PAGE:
Clinton, Mammadyarov Discuss Energy Security, Greater US Role in Karabakh Talks


WASHINGTON (Combined Sources)–US Secretary of State Hillary Clinton met separately Tuesday with her counterparts from Armenia and Azerbaijan for talks on energy security and the Nagorno-Karabakh conflict, AFP reported.

Clinton met with Armenia’s Foreign Minister Edouard Nalbandian early Tuesday, and held talks later in the day with Azerbaijan’s lead diplomat Elmar Mammadiarov.

“Azerbaijan has a very strategic location, one that is important not only to their country, but really, regionally and globally,” Clinton said as she greeted Mammadiarov at the State Department. “And so they’re in a position to take increasing responsibility and leadership on these important matters.”

Speaking to reporters following the talks, Mammadyarov said the Nagorno Karabakh conflict was the main topic of his meeting with Clinton. “The Secretary of State said that they would work on the problem more seriously to reach progress soon,” he said.

The two diplomats did not, however, discuss Nagorno Karabakh as a possible point or condition in the roadmap between Turkey and Armenia, Mammadyarov said, adding that journalists should ask Turkish diplomats for clarification on the issue.

Mammadyarov said that Clinton “univocally stated that the Obama administration is very interested in the serious progress” of the ongoing Nagorno-Karabakh peace talks. He added that Clinton also “univocally supported” the territorial integrity of Azerbaijan.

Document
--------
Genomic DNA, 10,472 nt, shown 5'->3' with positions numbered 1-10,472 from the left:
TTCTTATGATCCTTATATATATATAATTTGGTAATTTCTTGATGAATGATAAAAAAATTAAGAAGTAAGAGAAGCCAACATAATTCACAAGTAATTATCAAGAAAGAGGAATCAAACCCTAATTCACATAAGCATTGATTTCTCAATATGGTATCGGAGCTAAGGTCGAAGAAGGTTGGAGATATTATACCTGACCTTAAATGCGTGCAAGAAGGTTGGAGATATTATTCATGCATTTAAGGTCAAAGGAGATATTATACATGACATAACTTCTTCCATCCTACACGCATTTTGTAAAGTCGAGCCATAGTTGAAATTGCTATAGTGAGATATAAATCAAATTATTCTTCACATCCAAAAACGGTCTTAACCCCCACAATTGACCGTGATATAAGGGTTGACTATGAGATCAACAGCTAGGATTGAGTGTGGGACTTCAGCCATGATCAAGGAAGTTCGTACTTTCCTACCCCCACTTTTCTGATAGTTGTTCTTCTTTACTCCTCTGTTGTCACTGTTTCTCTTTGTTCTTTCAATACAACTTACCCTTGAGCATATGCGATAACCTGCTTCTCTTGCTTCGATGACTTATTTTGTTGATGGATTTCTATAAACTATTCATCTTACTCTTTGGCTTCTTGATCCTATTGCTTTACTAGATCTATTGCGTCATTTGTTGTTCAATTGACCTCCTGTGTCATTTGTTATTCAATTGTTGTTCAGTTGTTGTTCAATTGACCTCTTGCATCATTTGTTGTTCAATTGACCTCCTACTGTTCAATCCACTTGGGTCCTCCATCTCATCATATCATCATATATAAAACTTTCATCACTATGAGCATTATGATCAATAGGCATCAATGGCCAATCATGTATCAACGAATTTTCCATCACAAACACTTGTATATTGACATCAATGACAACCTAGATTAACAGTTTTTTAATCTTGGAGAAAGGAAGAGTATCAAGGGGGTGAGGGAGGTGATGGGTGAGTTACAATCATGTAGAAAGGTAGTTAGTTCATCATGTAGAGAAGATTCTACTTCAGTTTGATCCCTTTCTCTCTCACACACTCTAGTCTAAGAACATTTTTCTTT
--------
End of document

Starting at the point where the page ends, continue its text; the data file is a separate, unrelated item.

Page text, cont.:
On energy issues, Mammadyarov said he and Clinton underscored the importance of securing the region’s natural gas and oil supplies. In that regard, he continued, Tuesday’s attempted military mutiny at a Georgian base near Tbilisi was an issue that also concerned the Secretary of State.

Armenian President Serzh Sarkisian and his Azerbaijani counterpart Ilham Aliyev are to hold fresh talks at a European summit this week in Prague, where the launch of an Eastern Partnership project aimed to boost European Union ties with Armenia, Azerbaijan, Belarus, Georgia, Moldova and Ukraine.

Washington has expressed hopes that recent moves to normalize relations between Armenia and Turkey will help speed up the Karabakh peace process.

Armenia and Turkey last month announced a “roadmap” for talks that could lead to normalizing ties and the opening of their border. Turkey has refused to establish diplomatic links with Armenia over its efforts to gain international recognition of the Armenian Genocide committed by the Ottoman Turks.

Azerbaijan has urged Turkey not to move forward in talks with Armenia unless Yerevan agrees to a Karabakh resolution that favors Baku.


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